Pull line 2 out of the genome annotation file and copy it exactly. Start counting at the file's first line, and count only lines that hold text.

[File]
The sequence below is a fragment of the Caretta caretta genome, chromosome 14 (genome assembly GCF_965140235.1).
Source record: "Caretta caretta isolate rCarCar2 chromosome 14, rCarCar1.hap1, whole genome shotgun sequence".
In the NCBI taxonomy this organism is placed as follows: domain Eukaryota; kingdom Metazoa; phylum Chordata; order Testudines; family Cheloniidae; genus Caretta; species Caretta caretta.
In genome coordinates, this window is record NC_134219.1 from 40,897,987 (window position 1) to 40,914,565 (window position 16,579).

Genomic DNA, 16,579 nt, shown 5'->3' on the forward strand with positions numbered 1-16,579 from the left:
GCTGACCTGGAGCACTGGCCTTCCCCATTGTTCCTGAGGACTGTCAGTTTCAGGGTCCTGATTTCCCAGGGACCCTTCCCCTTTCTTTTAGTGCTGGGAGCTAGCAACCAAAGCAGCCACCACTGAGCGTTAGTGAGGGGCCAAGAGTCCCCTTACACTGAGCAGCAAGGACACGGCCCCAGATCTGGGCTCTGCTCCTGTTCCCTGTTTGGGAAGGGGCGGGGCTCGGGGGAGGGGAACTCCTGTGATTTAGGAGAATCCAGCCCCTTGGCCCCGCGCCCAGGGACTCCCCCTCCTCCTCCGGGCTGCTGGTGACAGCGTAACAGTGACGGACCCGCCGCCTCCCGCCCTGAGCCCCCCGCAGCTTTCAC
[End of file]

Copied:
Source record: "Caretta caretta isolate rCarCar2 chromosome 14, rCarCar1.hap1, whole genome shotgun sequence".